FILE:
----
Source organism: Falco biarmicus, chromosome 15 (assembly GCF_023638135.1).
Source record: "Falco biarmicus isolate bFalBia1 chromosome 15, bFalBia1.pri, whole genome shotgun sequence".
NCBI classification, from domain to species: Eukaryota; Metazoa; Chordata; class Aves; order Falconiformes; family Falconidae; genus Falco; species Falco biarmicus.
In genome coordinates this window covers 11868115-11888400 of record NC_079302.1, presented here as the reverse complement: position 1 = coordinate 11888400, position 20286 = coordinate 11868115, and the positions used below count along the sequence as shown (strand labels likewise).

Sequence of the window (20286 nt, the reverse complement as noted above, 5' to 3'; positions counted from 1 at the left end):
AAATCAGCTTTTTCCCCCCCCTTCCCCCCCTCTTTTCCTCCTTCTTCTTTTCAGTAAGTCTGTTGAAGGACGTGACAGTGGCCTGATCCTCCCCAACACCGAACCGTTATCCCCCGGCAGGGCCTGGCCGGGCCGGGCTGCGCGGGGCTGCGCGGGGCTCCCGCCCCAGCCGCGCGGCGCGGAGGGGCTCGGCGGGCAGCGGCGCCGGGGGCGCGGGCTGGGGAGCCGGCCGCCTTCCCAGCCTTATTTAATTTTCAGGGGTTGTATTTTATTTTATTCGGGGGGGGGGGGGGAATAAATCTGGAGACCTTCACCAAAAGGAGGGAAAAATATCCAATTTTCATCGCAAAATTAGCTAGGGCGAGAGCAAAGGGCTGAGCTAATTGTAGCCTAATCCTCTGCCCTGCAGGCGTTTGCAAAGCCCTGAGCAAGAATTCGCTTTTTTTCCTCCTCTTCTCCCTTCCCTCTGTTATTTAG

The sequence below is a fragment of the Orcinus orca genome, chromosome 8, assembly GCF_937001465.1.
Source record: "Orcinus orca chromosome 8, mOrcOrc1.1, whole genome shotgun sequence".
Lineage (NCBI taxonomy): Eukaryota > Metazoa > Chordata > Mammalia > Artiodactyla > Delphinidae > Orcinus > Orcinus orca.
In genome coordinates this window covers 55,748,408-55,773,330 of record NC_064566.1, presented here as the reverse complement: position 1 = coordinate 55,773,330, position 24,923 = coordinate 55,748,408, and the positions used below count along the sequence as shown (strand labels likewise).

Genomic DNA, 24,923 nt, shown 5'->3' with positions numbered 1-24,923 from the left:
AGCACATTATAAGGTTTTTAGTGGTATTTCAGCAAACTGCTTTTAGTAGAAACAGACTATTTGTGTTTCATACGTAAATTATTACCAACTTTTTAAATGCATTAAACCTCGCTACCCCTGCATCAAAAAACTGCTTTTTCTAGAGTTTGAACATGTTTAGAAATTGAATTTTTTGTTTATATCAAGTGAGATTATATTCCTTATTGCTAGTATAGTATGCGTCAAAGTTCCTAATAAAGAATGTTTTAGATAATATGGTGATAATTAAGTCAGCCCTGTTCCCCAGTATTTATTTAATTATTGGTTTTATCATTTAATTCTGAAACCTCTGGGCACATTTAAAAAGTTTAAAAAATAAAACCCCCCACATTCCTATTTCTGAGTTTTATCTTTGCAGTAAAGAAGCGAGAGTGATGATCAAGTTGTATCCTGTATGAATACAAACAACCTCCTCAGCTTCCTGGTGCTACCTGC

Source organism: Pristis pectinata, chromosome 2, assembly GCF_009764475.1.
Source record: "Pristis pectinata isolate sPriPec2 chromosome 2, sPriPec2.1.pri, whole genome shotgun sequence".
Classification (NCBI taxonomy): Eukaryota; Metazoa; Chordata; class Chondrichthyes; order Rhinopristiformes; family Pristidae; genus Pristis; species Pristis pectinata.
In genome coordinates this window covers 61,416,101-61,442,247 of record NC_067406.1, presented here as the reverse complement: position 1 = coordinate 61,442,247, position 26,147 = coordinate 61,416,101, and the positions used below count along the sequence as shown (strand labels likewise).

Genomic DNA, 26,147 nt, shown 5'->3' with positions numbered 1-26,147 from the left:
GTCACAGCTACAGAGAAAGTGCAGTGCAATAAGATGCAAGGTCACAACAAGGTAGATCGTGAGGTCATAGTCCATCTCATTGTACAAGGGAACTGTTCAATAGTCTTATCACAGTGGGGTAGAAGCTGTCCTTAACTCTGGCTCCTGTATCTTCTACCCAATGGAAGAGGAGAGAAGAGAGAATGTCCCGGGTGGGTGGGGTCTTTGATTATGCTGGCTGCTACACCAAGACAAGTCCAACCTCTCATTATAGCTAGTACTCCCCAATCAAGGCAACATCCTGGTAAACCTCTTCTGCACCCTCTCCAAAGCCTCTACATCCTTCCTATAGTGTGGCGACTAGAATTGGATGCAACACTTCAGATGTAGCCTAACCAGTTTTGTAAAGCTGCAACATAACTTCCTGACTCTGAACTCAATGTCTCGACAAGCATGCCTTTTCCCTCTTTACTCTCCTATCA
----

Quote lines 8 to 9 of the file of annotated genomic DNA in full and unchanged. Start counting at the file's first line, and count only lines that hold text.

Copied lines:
Source record: "Orcinus orca chromosome 8, mOrcOrc1.1, whole genome shotgun sequence".
Lineage (NCBI taxonomy): Eukaryota > Metazoa > Chordata > Mammalia > Artiodactyla > Delphinidae > Orcinus > Orcinus orca.